Sending out clear signals in a silent manner

Sending out clear signals in a silent manner

In the next three months we must try to avoid a Greek-Turkish “incident.” No one can predict what sort of incident that might be, unless it is preempted by some major event. Turkey tends to make good on its public statements, which means we should expect to see Turkish exploratory drilling in an area close to Crete or Kastellorizo by September.

Several Greek analysts thought Ankara would first test the waters by carrying out a drill in a more distant area that would not be seen as such a provocation by Greece. This however appears to be the moment of truth for Ankara. It is no longer willing to rely on informal confidential channels of communication; no one is picking up the phone across the Aegean. The aim is a full-fledged negotiation, before or after a crisis.

Greece’s partners are naturally worried. They are sending signals on all levels. They want to make sure Athens is not the first to “press the button” and are urging it against militarizing the crisis. Officials in Berlin and Brussels are particularly worried of late. The deep state in Washington is worried but this is an extremely risky period and in a way reminiscent of the summer of 1974 due to the political turmoil. It’s hard to say who is calling the shots and, of course, no one knows how Trump would react in the event of a Greek-Turkish incident ahead of the November election.

In the midst of all that, Athens must follow a carefully designed strategy, sending out negative as well as positive signals in a very clear manner. The former must come in the form of red lines whose violation would invite a real response from Greece. Such signals are not to be conveyed by verbose politicians; no one will pay heed to yet another “loud message to Ankara.” Such signals must be sent silently, away from the TV cameras, by government officials and military leaders.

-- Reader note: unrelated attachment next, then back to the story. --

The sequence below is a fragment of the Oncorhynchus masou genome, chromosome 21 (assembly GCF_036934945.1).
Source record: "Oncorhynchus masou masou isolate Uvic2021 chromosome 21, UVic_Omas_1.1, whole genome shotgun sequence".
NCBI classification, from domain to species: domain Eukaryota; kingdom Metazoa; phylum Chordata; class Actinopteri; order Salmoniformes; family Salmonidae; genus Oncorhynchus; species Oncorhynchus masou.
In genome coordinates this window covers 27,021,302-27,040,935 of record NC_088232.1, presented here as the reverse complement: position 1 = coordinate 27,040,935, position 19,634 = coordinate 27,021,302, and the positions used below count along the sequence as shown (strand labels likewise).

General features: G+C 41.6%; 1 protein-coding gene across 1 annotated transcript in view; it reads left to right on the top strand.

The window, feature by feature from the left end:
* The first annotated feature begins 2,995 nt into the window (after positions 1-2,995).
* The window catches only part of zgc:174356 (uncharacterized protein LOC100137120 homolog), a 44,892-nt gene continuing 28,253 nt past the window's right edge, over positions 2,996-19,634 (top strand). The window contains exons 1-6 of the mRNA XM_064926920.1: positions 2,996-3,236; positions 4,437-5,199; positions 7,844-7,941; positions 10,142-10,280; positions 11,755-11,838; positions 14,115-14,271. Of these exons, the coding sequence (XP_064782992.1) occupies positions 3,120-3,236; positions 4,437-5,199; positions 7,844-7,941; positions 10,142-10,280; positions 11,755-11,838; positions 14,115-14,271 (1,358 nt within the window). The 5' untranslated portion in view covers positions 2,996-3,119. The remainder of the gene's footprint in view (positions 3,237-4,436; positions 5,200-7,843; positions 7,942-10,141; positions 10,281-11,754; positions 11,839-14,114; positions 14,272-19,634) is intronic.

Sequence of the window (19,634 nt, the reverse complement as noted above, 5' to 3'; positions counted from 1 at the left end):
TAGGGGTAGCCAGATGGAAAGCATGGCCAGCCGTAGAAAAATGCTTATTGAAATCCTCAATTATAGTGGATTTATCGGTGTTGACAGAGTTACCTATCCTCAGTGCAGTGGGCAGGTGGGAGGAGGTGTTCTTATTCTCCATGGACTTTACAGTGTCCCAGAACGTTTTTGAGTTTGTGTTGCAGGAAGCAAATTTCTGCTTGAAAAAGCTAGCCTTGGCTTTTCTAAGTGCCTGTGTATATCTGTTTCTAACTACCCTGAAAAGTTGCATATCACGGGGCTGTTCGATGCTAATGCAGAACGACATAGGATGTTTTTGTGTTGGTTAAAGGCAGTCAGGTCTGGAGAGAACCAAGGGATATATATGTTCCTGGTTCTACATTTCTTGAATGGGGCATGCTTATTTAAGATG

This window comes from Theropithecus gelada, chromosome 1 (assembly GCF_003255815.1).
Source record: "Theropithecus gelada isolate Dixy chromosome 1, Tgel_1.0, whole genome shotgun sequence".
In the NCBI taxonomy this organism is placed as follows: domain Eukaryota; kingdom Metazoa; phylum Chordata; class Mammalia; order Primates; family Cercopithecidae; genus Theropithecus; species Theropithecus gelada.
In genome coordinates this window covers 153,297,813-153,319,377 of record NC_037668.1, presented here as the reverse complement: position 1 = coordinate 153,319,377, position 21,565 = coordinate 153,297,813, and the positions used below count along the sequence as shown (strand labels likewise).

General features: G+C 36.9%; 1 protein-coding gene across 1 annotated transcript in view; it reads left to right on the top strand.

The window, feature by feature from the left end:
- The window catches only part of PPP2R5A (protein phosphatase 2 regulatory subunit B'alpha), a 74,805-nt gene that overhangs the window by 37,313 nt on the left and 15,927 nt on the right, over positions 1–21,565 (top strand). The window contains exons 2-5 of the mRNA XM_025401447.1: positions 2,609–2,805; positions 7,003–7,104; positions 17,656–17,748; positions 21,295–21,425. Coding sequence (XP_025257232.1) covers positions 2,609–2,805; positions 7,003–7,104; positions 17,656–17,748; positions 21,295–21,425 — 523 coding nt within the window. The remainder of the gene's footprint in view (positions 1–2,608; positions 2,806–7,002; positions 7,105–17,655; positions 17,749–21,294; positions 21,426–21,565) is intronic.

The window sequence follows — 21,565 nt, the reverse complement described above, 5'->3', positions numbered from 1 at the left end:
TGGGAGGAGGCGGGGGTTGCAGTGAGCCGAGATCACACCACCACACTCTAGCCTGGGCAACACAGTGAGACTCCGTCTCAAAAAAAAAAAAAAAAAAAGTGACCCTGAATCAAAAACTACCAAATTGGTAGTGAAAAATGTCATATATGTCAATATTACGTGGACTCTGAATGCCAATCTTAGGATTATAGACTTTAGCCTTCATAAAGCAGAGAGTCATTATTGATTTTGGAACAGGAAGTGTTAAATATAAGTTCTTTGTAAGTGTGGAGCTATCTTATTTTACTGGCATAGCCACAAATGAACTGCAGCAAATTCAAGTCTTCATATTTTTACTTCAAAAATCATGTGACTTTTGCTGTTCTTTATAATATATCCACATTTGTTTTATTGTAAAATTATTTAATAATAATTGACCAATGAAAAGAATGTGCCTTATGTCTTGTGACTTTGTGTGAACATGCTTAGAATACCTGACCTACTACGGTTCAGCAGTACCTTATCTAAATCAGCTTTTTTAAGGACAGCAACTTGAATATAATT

When it comes to Greek-Turkish issues, the government often sounds like a band that is out of tune. Keeping mum maybe the safest option.

The prime minister is already conveying the necessary signals to Berlin, Brussels and – to the extent this is possible – to Washington. He is doing so in a restrained albeit straightforward manner.

Perhaps it’s time Greece proved it takes national security seriously: Introduce compulsory military service at the age of 18, put emphasis on military industry, establish a real Council of National Security, abolish idiotic procedures for emergency arms procurements, reorganize the Hellenic Armed Forces without accounting for the political cost. All that requires time, but a start can be made right away.

Τhe positive messages must concern a well-prepared formula that would lead to the beginning of exploratory contacts and a temporary moratorium in certain areas. For that to happen, Athens and Nicosia need to flash their cards and hammer out a common strategy.

The coming weeks will be crucial. We will need to have a clear mind, know what to expect and from whom at the crucial moment, to read the signals from all players without giving in to deceptions, and also send out our own signals away from the cameras. Before making any military decisions, it would be better to give an opportunity to silent, behind-the-scenes diplomacy. 

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